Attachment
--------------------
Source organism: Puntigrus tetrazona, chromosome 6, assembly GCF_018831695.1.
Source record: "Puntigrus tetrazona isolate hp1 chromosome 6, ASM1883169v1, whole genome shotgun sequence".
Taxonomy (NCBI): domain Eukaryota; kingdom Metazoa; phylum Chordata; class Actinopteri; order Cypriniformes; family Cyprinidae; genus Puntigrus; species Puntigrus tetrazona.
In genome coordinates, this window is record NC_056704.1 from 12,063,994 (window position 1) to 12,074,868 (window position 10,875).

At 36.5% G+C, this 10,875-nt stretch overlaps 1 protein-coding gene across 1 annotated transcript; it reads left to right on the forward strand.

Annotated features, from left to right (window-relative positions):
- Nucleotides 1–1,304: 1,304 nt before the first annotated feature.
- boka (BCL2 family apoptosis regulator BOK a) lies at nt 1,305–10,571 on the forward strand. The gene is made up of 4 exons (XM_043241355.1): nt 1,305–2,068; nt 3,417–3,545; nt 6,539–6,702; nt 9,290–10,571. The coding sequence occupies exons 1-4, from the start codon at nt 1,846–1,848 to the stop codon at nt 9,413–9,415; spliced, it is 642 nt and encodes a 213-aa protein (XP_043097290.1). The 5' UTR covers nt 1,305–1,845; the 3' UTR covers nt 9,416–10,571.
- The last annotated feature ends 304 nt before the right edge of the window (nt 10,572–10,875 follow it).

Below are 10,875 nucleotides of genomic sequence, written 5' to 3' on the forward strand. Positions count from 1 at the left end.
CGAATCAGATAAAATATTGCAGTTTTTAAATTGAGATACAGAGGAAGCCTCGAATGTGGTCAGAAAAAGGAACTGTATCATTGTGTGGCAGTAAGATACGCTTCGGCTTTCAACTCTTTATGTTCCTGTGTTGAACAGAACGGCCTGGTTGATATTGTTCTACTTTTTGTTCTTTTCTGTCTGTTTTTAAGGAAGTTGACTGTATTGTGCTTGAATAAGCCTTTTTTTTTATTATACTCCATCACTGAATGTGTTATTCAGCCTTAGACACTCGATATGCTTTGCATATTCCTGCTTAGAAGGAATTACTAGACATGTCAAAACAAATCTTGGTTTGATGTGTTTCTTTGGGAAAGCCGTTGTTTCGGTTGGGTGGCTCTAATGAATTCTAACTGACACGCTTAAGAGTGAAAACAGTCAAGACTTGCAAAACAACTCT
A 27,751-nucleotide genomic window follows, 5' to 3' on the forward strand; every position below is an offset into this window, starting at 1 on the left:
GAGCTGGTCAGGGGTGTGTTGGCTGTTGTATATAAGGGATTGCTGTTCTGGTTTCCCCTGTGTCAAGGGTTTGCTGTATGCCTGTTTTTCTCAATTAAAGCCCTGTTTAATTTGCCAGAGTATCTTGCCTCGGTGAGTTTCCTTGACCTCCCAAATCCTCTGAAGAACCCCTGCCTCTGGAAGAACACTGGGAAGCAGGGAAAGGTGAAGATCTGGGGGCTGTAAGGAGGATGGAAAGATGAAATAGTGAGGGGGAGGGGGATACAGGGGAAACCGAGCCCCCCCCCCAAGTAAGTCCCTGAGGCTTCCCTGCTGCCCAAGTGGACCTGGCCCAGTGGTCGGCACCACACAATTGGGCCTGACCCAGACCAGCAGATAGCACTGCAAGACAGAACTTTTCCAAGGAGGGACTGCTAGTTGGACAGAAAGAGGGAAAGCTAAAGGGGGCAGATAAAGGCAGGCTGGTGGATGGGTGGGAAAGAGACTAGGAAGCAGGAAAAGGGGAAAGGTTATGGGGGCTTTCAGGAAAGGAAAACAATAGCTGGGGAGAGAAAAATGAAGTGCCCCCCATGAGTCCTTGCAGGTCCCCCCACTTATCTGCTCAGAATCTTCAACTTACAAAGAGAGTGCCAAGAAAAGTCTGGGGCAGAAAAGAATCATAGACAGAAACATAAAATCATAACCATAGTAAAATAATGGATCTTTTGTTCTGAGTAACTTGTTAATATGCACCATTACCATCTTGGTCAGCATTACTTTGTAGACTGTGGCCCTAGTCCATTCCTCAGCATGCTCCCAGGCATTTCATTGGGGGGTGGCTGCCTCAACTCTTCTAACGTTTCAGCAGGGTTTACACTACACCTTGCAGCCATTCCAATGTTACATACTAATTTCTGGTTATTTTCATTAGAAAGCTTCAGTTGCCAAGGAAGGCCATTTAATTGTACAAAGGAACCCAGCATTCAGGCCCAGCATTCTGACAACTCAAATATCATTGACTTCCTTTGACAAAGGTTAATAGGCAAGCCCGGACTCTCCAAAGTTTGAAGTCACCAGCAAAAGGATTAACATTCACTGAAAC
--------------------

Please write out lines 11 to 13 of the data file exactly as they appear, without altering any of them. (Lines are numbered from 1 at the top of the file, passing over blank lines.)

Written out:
CGAATCAGATAAAATATTGCAGTTTTTAAATTGAGATACAGAGGAAGCCTCGAATGTGGTCAGAAAAAGGAACTGTATCATTGTGTGGCAGTAAGATACGCTTCGGCTTTCAACTCTTTATGTTCCTGTGTTGAACAGAACGGCCTGGTTGATATTGTTCTACTTTTTGTTCTTTTCTGTCTGTTTTTAAGGAAGTTGACTGTATTGTGCTTGAATAAGCCTTTTTTTTTATTATACTCCATCACTGAATGTGTTATTCAGCCTTAGACACTCGATATGCTTTGCATATTCCTGCTTAGAAGGAATTACTAGACATGTCAAAACAAATCTTGGTTTGATGTGTTTCTTTGGGAAAGCCGTTGTTTCGGTTGGGTGGCTCTAATGAATTCTAACTGACACGCTTAAGAGTGAAAACAGTCAAGACTTGCAAAACAACTCT
A 27,751-nucleotide genomic window follows, 5' to 3' on the forward strand; every position below is an offset into this window, starting at 1 on the left:
GAGCTGGTCAGGGGTGTGTTGGCTGTTGTATATAAGGGATTGCTGTTCTGGTTTCCCCTGTGTCAAGGGTTTGCTGTATGCCTGTTTTTCTCAATTAAAGCCCTGTTTAATTTGCCAGAGTATCTTGCCTCGGTGAGTTTCCTTGACCTCCCAAATCCTCTGAAGAACCCCTGCCTCTGGAAGAACACTGGGAAGCAGGGAAAGGTGAAGATCTGGGGGCTGTAAGGAGGATGGAAAGATGAAATAGTGAGGGGGAGGGGGATACAGGGGAAACCGAGCCCCCCCCCCAAGTAAGTCCCTGAGGCTTCCCTGCTGCCCAAGTGGACCTGGCCCAGTGGTCGGCACCACACAATTGGGCCTGACCCAGACCAGCAGATAGCACTGCAAGACAGAACTTTTCCAAGGAGGGACTGCTAGTTGGACAGAAAGAGGGAAAGCTAAAGGGGGCAGATAAAGGCAGGCTGGTGGATGGGTGGGAAAGAGACTAGGAAGCAGGAAAAGGGGAAAGGTTATGGGGGCTTTCAGGAAAGGAAAACAATAGCTGGGGAGAGAAAAATGAAGTGCCCCCCATGAGTCCTTGCAGGTCCCCCCACTTATCTGCTCAGAATCTTCAACTTACAAAGAGAGTGCCAAGAAAAGTCTGGGGCAGAAAAGAATCATAGACAGAAACATAAAATCATAACCATAGTAAAATAATGGATCTTTTGTTCTGAGTAACTTGTTAATATGCACCATTACCATCTTGGTCAGCATTACTTTGTAGACTGTGGCCCTAGTCCATTCCTCAGCATGCTCCCAGGCATTTCATTGGGGGGTGGCTGCCTCAACTCTTCTAACGTTTCAGCAGGGTTTACACTACACCTTGCAGCCATTCCAATGTTACATACTAATTTCTGGTTATTTTCATTAGAAAGCTTCAGTTGCCAAGGAAGGCCATTTAATTGTACAAAGGAACCCAGCATTCAGGCCCAGCATTCTGACAACTCAAATATCATTGACTTCCTTTGACAAAGGTTAATAGGCAAGCCCGGACTCTCCAAAGTTTGAAGTCACCAGCAAAAGGATTAACATTCACTGAAAC